But, it’s the price of engagement. A friend of mine was the Letters editor for a large newspaper (back when they mattered a lot more) for a while, and she says it was the same there, except that the volume was lower, and her job was to moderate out the crap. Sometimes, it left her with not much to publish.

    A sensible moderation policy at PopSci (assuming that it published anything worth commenting on) would probably produce interesting and informative material, just as it does here.

    As for TV stations, it is not all bad news. Sky in Australia is now the most prestigious political broadcaster. During the last election, for the first time ever, the ABC was rejected by both major parties as the host for leaders’ debates – they preferred Sky and its political editor. This was an earth-shaking event in the media world.

  57. The interesting and common feature about the contentious sciences is that they all deal with chaotic systems that were oversold far too early and often as Truth despite repeated failures and complete rewrites of the theories. And all used as a vehicle for government school curriculum of the One True Truth. That these sciences in particular are hotly contested by the layman that only pay partial attention to things is both understandable and an obvious consequence of what has been happening in those disciplines as well as in the practice of Science generally.

    Nor should any Scientist care. “Don’t believe me? My paper has everything you need to know to replicate it. Have fun, and trust your lying eyes or don’t.”

    There’s a regularly used aphorism that runs along the lines that Empiricism is a Sin in Religion and a Virtue in Science. It ought be a regular notion as well that Appeals to Authority are a Virtue in Politics and a Sin in Science. Or, in far better words:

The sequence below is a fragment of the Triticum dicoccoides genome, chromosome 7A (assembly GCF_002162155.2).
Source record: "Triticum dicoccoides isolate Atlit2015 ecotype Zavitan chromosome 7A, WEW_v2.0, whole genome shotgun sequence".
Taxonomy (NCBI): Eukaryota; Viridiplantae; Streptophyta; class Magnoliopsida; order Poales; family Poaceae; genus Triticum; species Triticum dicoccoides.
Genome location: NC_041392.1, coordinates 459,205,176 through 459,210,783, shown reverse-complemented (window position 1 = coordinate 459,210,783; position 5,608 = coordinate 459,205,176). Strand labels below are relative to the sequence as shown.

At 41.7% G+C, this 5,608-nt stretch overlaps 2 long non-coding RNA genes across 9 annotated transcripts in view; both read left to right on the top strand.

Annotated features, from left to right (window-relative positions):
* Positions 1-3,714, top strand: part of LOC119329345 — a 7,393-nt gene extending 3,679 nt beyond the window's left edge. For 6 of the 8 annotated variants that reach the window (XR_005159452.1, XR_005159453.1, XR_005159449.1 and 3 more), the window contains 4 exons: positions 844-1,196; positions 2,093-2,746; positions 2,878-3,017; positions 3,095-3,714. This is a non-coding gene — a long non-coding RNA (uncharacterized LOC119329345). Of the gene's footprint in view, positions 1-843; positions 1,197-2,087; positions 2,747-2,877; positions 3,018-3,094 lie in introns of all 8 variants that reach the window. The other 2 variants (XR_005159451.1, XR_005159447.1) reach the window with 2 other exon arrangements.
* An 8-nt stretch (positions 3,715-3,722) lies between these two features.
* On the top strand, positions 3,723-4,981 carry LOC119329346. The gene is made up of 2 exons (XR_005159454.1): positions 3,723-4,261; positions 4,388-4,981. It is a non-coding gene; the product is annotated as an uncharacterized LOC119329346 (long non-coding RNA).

“Science is the belief in the ignorance of experts.” — Richard Feynman

  58. The most commented on article on PopSci is this: http://www.popsci.com/science/article/2013-09/republicans-block-proposal-national-science-laureate-fearingscience

    In it the writer excoriates House Republicans for refusing to endorse a “Science Laureate” position. The article is illustrated with a Rockwell picture of a confused hick wondering why his perpetual motion machine doesn’t work.

    Now I am not politically conservative, but I recognize that that article was a partisan political statement.

    Whether or not there should be a “Science Laureate” appointed by Congress or the President (will there be hearings?) is a political question. Quite what this has to do with whether House Republicans support “Science” eludes me.

    The question of whether or not Michael Mann committed scientific fraud in producing the Hockey Stick might have political ramifications but it is, at heart, a scientific question that has yet to be properly investigated, let alone answered. It is not a question of left or right, liberal or conservative, theist or atheist, belief in AGW or non-belief in AGW.

    That it has been presented as some sort of touchstone of political belief or religious conviction is one of the great tragedies of our times.

    A prediction: PopSci will return with a moderated comment system (a la ‘RealClimate’) when its traffic hits the floor.

  59. “Everything, from evolution to the origins of climate change, is mistakenly up for grabs again.”

    This is astonishing behavior from PopSci. Every scientific topic MUST be continually debated and questioned. The great science theories like Evolution will survive, the lesser theories like Anthropogenic Climate Change not so much.

  60. “[Watts] has no climate credentials other than being a radio weather announcer”

    IIRC, Watts does have some climate credentials–and he certainly has a lot of uncredentialed knowledge he’s picked up.

  61. Wow. They actually say the words “scientific doctrine”. Doctrine? Yeesh, just what we need, more fuel for the “science is really a religion and it’s taught in schools so schools should teach my religion too” folks. And yet, those folks have a point: clearly, some people — like the PopSci editors, apparently — do make a religion of current theories even though, scientifically, theories are not to be carved in stone and worshipped as The Truth but to be overturned in later ages when we’ve learned (as I hope we do) something surprising and new from what is, today, just an odd little niggle.